In the 2015 film Sisters, Kate McKinnon saves the day by whipping out a staple of the lesbian lifestyle: a collection of carabiners.
For some reason, lesbians love carabiners, the square-ish metal keyrings that loop their belt loops. Carabiners have become just as much a stereotype as flannel shirts, pixie haircuts and short fingernails.
Historically, lesbians have always been more likely to hold jobs.
In the early 1900s, while heterosexual women had husbands they could rely on to work and be the breadwinner, lesbians never had that option. They were forced to work in order to support themselves, and having a key ring was often a practical necessity for blue-collar jobs.
Butch lesbians were often forced to work blue-collar jobs.
Until very recently, women who dared to work outside the home were caged into “feminine” jobs such as being a secretary. Butch lesbians, needless to say, did not fit those roles.
Masculine-presenting lesbians, therefore, got jobs where they could get them – jobs that did not require them to adhere to traditional gender roles. These jobs were often as mailwomen, mechanics and janitors, which all require easy access to a wide variety of keys.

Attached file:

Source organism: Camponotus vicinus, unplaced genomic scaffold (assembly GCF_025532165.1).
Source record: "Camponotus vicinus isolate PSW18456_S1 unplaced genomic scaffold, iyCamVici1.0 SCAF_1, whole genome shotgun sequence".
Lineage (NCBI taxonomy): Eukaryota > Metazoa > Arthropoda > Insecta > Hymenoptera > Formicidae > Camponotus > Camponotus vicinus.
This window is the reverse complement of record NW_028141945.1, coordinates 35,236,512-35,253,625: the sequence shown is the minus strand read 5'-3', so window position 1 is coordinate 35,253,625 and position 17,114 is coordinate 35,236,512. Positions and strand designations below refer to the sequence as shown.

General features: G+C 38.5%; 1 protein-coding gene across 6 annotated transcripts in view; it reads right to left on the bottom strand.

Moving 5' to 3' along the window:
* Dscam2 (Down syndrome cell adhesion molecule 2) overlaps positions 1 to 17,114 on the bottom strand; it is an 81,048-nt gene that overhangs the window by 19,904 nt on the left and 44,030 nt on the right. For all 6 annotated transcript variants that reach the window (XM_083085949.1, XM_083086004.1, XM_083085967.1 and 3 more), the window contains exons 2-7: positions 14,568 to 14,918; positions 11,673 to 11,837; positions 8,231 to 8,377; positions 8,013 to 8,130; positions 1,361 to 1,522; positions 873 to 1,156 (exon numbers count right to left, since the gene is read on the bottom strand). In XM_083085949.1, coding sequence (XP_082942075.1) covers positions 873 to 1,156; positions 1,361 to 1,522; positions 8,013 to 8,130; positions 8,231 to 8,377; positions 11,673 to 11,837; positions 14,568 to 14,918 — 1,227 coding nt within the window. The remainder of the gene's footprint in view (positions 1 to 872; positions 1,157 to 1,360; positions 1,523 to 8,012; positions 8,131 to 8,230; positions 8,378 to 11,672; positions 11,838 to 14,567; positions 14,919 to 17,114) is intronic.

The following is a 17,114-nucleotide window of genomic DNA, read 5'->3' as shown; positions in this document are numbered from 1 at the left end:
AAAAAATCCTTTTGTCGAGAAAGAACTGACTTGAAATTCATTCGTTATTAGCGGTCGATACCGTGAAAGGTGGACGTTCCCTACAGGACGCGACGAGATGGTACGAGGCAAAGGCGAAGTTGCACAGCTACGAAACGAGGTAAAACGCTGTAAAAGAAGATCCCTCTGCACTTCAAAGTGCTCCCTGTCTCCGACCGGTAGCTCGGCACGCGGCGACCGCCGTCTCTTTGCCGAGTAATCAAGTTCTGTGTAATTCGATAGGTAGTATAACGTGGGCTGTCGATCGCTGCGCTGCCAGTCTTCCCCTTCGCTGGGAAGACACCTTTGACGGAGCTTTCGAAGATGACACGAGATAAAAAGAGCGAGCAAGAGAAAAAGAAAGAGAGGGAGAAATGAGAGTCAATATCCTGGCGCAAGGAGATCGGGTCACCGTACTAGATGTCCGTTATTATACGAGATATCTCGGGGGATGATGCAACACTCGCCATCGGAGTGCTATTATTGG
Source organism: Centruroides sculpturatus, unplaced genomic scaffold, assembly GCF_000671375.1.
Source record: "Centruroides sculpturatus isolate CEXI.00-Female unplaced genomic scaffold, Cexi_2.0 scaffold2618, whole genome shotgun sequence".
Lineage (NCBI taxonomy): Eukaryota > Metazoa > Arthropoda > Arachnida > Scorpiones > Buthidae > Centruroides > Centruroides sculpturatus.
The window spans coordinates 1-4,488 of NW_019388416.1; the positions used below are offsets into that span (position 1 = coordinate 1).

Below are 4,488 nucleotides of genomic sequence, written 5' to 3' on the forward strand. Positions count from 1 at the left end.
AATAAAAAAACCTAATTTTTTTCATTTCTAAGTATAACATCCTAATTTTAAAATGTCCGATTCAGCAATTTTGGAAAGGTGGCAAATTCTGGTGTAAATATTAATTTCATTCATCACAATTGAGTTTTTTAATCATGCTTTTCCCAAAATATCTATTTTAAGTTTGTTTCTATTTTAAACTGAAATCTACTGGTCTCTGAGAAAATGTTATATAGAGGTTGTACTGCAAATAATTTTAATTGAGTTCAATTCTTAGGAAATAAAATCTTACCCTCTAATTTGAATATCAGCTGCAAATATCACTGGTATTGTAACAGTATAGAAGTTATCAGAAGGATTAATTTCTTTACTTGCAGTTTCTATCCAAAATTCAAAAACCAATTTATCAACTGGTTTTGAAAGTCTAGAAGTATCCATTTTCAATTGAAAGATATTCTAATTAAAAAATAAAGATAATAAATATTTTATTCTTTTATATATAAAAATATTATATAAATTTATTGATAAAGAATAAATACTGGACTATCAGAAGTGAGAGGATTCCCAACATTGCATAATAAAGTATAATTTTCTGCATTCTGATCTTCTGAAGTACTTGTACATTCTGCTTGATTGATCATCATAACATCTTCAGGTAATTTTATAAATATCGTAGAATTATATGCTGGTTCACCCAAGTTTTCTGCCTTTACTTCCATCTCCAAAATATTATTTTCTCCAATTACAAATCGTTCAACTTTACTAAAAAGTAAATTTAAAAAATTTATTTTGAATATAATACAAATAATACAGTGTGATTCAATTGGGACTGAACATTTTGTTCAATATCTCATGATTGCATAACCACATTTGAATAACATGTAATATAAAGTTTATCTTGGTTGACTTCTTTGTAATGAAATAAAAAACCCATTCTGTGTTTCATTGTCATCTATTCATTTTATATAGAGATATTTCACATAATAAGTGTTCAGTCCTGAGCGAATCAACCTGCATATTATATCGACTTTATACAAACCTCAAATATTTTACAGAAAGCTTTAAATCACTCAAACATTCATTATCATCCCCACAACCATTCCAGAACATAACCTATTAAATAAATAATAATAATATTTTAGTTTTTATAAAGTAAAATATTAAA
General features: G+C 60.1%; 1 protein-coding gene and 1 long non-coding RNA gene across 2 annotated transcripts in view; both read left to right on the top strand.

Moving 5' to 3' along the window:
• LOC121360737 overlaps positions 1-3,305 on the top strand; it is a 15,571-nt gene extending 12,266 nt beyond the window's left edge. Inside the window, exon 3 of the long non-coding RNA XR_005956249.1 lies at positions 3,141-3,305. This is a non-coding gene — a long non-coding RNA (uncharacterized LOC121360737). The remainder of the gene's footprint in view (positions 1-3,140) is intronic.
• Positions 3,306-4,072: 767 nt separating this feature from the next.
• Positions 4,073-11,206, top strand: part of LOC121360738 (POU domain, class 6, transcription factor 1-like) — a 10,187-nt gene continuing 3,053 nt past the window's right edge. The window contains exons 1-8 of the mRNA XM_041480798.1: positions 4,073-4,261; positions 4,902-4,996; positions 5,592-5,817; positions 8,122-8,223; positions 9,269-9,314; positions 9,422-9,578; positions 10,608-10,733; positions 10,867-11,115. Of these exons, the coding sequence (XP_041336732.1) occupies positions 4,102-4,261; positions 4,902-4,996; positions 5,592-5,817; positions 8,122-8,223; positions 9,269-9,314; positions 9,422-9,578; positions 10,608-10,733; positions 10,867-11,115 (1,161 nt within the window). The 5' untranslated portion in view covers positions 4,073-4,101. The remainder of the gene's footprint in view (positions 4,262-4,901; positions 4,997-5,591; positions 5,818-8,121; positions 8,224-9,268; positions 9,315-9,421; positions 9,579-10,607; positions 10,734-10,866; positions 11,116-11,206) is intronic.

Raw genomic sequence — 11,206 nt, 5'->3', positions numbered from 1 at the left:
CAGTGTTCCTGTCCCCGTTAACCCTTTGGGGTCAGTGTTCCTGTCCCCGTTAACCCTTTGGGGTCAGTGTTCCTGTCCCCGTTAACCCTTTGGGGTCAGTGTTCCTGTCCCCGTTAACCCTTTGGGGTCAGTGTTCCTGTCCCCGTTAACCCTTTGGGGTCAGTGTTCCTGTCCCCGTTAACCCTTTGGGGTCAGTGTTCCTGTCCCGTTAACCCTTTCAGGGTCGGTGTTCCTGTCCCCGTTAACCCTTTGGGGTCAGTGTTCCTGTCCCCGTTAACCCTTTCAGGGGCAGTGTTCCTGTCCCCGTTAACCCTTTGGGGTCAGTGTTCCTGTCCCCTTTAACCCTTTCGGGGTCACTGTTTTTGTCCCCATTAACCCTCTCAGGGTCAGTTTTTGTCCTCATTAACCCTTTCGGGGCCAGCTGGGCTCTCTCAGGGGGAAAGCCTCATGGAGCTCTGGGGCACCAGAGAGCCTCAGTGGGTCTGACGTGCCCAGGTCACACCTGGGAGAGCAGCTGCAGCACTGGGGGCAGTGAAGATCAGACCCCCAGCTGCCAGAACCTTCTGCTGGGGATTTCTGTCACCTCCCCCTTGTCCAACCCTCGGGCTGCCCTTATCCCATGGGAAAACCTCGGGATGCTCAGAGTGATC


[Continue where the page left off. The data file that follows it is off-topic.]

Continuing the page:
Key rings became a secret code to determine sexuality.
Soon, women who wore carabiners noticed that other women wore carabiners and that those women were usually queer. A secret code evolved. Lesbians wore their carabiners on the right side if they were bottoms and on the left side if they were tops.
Alison Bechdel brought the key ring to a new generation.
In her bestselling memoir/sold-out Broadway musical Fun Home, cartoonist Alison Bechdel describes the joy of finding another carabiner-clad woman. The song “Ring of Keys” hit home for many lesbians who grew up in the ’80s and ’90s, and helped introduce contemporary “baby gays” to the age-old carabiner tradition.
Straight women stay away from carabiners.
Straight women have co-opted many aspects of lesbian culture, from worshipping Ruby Rose to getting undercuts to even wearing flannel. But the carabiner tradition has been around for decades, and straight women have yet to get on board with clipping a square metal key ring to their belts. It’s hard to make that stylish. So for now, our carabiners are safe.
Learn more at the Slate’s carabiner exposé.